Two events in Bali are the 2002 landmarks of the post-Timor era: the Bali ministerial conference in February on people smuggling, and in October the Kuta terrorist bombings that killed 202 people, including 88 Australians.

The Bali conference transformed the terms of the Jakarta–Canberra fight over Indonesian people smugglers dispatching ‘boat people’ to Australia. In 2001, the boat-people stoush saw Indonesia’s foreign minister attack Howard’s government for ‘megaphone diplomacy’ and Indonesia’s president refuse to take a phone call from Howard.

The Bali meeting co-chaired by Australia and Indonesia created the Bali Process on People Smuggling, Trafficking in Persons and Related Transnational Crime. The process has had seven ministerial meetings over two decades (still chaired by Australia and Indonesia); its website (funded by Australia, Japan and New Zealand) proclaims its purpose as ‘policy dialogue, information sharing and practical cooperation’.

Instead of doing bipolar bilateral battle over people trafficking, Australia and Indonesia stood together in a larger regional effort. The diplomacy started desperate but ended deft.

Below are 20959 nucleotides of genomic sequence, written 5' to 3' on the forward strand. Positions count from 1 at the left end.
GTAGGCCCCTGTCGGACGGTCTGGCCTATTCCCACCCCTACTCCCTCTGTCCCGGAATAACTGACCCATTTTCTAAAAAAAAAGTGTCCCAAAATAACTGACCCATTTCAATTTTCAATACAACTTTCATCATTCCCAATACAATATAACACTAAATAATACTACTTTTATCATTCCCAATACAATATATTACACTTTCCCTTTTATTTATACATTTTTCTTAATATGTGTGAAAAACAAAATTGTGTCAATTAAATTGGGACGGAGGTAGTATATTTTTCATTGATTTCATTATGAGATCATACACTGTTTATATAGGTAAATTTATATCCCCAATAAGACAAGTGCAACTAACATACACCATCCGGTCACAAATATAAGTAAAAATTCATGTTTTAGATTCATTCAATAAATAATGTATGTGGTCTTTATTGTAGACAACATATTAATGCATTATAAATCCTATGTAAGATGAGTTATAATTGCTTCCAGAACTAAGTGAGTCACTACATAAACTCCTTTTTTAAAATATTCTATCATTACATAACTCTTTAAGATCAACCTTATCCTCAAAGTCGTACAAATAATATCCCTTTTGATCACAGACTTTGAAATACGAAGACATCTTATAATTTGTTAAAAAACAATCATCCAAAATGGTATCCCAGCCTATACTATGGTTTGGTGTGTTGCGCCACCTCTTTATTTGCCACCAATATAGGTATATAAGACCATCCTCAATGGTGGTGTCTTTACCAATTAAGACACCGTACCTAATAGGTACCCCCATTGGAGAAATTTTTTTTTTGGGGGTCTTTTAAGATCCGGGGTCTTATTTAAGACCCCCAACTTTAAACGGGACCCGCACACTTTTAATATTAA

By the end of 2002, Australia was preparing to co-host a second conference in the Bali Process in 2003. A cabinet minute in November 2002 noted the success ‘in galvanising regional attention’, the ‘framework setting out longer term strategy’ and ‘the wider benefits of closer engagement with Indonesia’.

Covering that Bali ministerial in Nusa Dua in February 2002, one of my reporting asides had been that this was the natural place for Australia and Indonesia to come together. Bali, after all, was where Australians felt most welcome. I thought of that line when the bombs exploded in Kuta.

Amid tragedy, a change in the Indonesia–Australia relationship became even clearer. Australia embraced Indonesia as a fellow democracy, sharing the grief and sharing the fight against the extremists.

Under the Suharto regime, Indonesia’s response to the bombings would have been to draw the secrecy curtain, to crack down and shut out. The Bali bombings marked the moment when Australia’s security relationship with Indonesia broadened from military to police, and moved from stand-off to cooperation.